If its any consolation, the Twin Star seems to exceed the performance claims given in the POH, which struck us as surprisingly modest. For example, for the conditions in which we flew, the POH promised 162 knots at 11,000 feet but we recorded 168 knots TAS on a total fuel flow of 13 GPH at about 90 percent power. Inching the power back to 70 percent yielded 148 knots on 10 GPH. According to the G1000s range map, that put most of Europe in reach from Vienna, extending nearly to Moscow to the east, London to the west and Algiers and much of North Africa to the south. Thats with standard tanks providing 50 gallons of Jet-A. With 74 gallons available, still air range in economy cruise extends to just over 1000 miles, with a 45-minute reserve.
While decent range on minimal fuel is the Twin Stars forte, climb rate isnt. With only 135 HP per side at moderate weight, we found the climb rate to be adequate but hardly impressive for a twin. Initial climb off the runway on a warm Austrian summer day (about 80 degrees) was 1000 FPM burning 7.5 GPH per side. By 8500 feet, climb rate had declined to 750 FPM and will be less at gross weight. (With full fuel, we were 462 pounds below gross weight.)
By comparison, the Lycoming version practically leapt off the runway with an initial climb rate of 1500 FPM and it easily sustained 1000 FPM to 10,000 feet. To do that, however, it burns twice the fuel as the diesel model does. Throughout our numerous climbs and maneuvering, the diesel engine temperatures stayed well within the green arcs, as displayed on the G1000s engine parameter page, a result of the Centurions dual cooling strategy with both oil and water cooling.
Handling, Engine Out
The Twin Star handles like what it is: a DA40 with two engines instead of one. Unlike the single, the twin has a steerable nosewheel, but with the added benefit of differential power, the Twin Star easily negotiates tight ground turns on the ramp. The throttles are entirely fly-by-wire and response on the ground requires a fine touch to avoid overthrusting. Visibility during taxi is excellent because the airplane sits higher than the DA40 single.
In flight, the roll rate and control feel are noticeably affected by having an engine hung on each wing. Its not ponderous but certainly not as sprightly as the single-engine Star- no surprise there. We found the console-mounted pitch trim wheel to be well positioned and with gearing aggressive enough not to require undue fussing. You can actually trim it with judicious movement of the right forearm. A rudder trim knob is mounted at the top of the center console and works through an anti-servo tab, as does the pitch trim.
Engine out procedures in the Twin Star are dumb-as-a-rock simple. Theres nothing to do, other than step on the ball, pitch up to Vyse (82 knots) and bank into the good engine. Feathering is automatic and to secure the engine, you turn off the engine master switch and the fuel.
Bringing a dead engine back is just as easy. Turn on the master switch and the engine automatically unfeathers the prop and starts itself. When its running, set the desired power and go. According to the POH, air starts have to be done at 6000 feet or lower but we did several restarts between 8000 and 11,000 feet, with engines still warm.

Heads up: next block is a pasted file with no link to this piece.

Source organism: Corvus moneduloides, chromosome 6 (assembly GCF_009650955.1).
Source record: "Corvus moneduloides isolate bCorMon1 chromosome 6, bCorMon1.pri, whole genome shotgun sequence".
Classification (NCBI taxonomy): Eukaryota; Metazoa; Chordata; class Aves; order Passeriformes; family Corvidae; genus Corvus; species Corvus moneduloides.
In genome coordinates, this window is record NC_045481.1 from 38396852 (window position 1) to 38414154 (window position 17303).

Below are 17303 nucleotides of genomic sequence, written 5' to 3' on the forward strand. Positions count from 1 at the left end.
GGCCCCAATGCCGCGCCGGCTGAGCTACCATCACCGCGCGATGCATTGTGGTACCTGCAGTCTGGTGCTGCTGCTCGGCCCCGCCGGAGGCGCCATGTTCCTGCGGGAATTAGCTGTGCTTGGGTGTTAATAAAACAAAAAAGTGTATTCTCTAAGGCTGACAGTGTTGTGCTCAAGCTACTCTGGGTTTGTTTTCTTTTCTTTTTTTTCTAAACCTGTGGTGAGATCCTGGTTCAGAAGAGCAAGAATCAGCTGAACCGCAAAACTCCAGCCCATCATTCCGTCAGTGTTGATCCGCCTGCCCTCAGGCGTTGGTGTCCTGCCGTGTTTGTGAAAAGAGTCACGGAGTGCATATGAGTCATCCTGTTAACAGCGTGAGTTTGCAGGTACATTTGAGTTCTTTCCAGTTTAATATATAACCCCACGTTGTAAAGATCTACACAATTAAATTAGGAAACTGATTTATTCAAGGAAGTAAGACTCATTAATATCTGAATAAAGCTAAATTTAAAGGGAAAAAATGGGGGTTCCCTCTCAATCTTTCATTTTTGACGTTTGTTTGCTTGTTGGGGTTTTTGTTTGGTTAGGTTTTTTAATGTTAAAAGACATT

With both props turning clockwise, the Twin Star has a critical engine on the left side but because it lacks the surplus thrust of bigger twins, youd have to provoke it into a VMC roll. As twins go, it is gentle in both stalls and Vmc demos.
While pilots should have no trouble mastering the engine-out drill in a Twin Star, the same cant be said for eking out climb on a single engine.Bluntly, the diesel version has no thrust to spare and for single-engine work, it wont go uphill with anything but clean trim and precise pitch and speed. Its adequate but just, in our view.
Its relatively slow Vyse and Vmc speeds require a higher pitch angle than most twin drivers will be accustomed to, but you have to get it there or it wont climb or even maintain altitude. Although Feinig milked a couple of hundred feet of climb during single-engine ops-about what the book says it should do-it took us a few minutes of tweaking the rudder trim and hunting for the right pitch to get the airplane pointed up. A little mind over matter is necessary to accept a higher pitch angle than most twins want on a single engine.
Even then, single-engine climb was hardly awe-inspiring, in our estimation. Obviously, this wont improve with weight, so in flying this twin-or any twin, for that matter-keeping it as light as possible is a commonsense survival rule. In after takeoff engine-out situations, the Lycoming version will have a clear advantage because it has 360 total horseppower, versus the diesels 270. Thats not a trivial difference. The Lycoming version, easily delivered 300 to 400 FPM with one engine caged and it was easier to find the right speeds and pitch angle. But the downside is that single-engine work in the Lycoming version is the usual Chinese fire-drill of dead-foot/throttle/prop/mixture. In our view, the same task in the diesel version is quicker, easier and just better.
There are three immediate undisputables about the Thielert engines: They are the most sophisticated production piston aircraft engines flying, they do the job on only 103 cubic inches of total displacement and they are true single-lever FADEC-driven powerplants. Lets have no hand wringing over turbocharger controls, prop governors or mixture controls to be added later once the market has declared itself. The Thielerts do it all now, right out of the box and we think they do it well.
Start-up is diesel car-like. When the engine master switches are flipped on, a glow plug annunciator appears on the G1000 engine page. When they go out after five or six seconds, depending on ambient temperature, crank the engine and go. For hot starts, the glow plugs may not be necessary and you simply crank the starters.